For today’s Sky Watch I bring you the Maldivian sunsets with silhouettes. Being on a beach at sunset is a beautiful experience, in Maldives doubly so. You can gaze into the golden water or watch the waves at play. On the day I clicked pictures, there was a gentle breeze as well. The heat had substantially subsided. Whatever the sun touched it turned golden. The sky was putting up a show!
Some of the sky was reflected in the water too! I had long ago discarded my footwear. The sand felt nice beneath my feet. I had let my hair down, allowing the breeze play with it. The coconut trees were gently swaying.
However, the sun was the star of the ceremony, all eyes on the beach were glued to it. There was a tussle going on between the sun and the clouds. The sun wanted to retire for the day in all its glory, the clouds were determined to be a part of the play too.
And all that I wrote above was wrong. It may actually have been like that. But my thought process was more like this!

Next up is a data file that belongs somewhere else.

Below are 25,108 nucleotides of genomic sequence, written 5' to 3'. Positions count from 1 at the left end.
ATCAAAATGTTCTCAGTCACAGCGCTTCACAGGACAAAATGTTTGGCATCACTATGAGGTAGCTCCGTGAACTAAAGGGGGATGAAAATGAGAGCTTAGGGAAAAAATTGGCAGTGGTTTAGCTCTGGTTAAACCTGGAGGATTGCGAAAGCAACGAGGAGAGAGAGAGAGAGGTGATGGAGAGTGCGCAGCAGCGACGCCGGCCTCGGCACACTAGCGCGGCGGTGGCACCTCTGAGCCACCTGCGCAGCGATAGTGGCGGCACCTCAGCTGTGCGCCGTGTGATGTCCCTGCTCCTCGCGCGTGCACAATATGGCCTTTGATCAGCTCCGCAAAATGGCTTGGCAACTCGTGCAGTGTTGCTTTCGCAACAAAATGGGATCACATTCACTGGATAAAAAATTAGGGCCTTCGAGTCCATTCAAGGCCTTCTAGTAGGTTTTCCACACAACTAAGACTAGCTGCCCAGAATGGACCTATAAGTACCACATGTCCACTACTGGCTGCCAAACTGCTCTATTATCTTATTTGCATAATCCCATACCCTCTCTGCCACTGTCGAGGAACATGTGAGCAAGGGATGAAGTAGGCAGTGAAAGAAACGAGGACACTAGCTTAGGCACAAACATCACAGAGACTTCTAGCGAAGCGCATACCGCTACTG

- Now is TV 1/500 high enough shutter speed to keep the pictures in focus, or like always I will get them blurred with the 75-300 lens.
- Why did I forget the connector for the tripod at home? I could kick myself again, I did this for the second time. When I was in South Africa I actually forgot to pack the tripod. No wait it was the third time as once in Malaysia I had a broken tripod with me.
- Most of the time I was desperately searching for a foreground, like a moving boat in the picture above. Without any foreground the sunset pictures can be quite drab.
- I was really careful about walking on the sand because I, with my main camera and the cell phone, was standing by the edge of the water. I have already fallen in the water with these two objects once at a coral beach (read that story) and I call it my most expensive dip ever! Maafushi was a coral beach too.
- My hair was firmly tied back or it blows in front of the camera lens, mucking up my pictures. It has a tendency of not blowing in any other direction but in front of the camera. So that is how I knew there was a breeze as I tied my hair back quite severely.
- There were many other camera wielding tourists at the beach, all equally determined to get that sunset picture and we would keep getting in each-others frames.
I really wish for one sunset I could leave the camera behind and enjoy it like I thought others were enjoying it. But I am equally sure if I ended up without a camera my dominant thought would be to kick myself again!
This post is part of Skywatch Friday, it is through them I learned to romance the skies.